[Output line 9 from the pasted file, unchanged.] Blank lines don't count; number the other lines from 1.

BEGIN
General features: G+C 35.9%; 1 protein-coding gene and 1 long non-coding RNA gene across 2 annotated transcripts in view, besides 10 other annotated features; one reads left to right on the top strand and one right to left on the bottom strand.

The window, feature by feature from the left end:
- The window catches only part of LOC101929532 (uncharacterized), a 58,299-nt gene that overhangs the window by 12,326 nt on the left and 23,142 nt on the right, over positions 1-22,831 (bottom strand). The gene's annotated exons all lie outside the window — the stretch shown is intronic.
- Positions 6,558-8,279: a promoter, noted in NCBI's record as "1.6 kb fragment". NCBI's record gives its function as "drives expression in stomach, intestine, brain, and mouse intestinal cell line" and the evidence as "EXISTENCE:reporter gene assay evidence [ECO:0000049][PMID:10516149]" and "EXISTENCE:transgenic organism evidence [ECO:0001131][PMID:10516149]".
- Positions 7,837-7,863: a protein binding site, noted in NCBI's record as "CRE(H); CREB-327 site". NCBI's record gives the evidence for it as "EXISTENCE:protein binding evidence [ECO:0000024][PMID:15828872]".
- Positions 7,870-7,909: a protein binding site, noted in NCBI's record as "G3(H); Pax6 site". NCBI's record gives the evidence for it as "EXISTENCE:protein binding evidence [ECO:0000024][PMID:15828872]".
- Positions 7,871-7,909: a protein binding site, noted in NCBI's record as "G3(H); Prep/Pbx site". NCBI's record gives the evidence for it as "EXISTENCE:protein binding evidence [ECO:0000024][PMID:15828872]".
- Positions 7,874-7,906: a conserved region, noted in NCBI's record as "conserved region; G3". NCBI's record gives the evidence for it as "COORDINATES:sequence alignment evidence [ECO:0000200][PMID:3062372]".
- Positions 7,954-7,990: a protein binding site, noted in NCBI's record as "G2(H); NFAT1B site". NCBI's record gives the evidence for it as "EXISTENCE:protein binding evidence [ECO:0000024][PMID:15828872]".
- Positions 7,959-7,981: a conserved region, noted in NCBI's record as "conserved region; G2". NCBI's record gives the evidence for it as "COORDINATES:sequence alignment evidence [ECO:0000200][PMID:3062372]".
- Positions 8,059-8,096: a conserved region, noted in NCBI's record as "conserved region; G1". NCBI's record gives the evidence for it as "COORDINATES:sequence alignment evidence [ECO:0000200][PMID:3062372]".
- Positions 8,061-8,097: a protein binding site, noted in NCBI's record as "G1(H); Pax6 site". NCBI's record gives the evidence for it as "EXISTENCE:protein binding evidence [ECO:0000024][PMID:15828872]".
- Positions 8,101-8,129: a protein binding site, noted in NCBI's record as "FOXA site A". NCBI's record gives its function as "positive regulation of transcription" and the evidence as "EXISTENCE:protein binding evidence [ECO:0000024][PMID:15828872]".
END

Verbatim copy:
- Positions 7,954-7,990: a protein binding site, noted in NCBI's record as "G2(H); NFAT1B site". NCBI's record gives the evidence for it as "EXISTENCE:protein binding evidence [ECO:0000024][PMID:15828872]".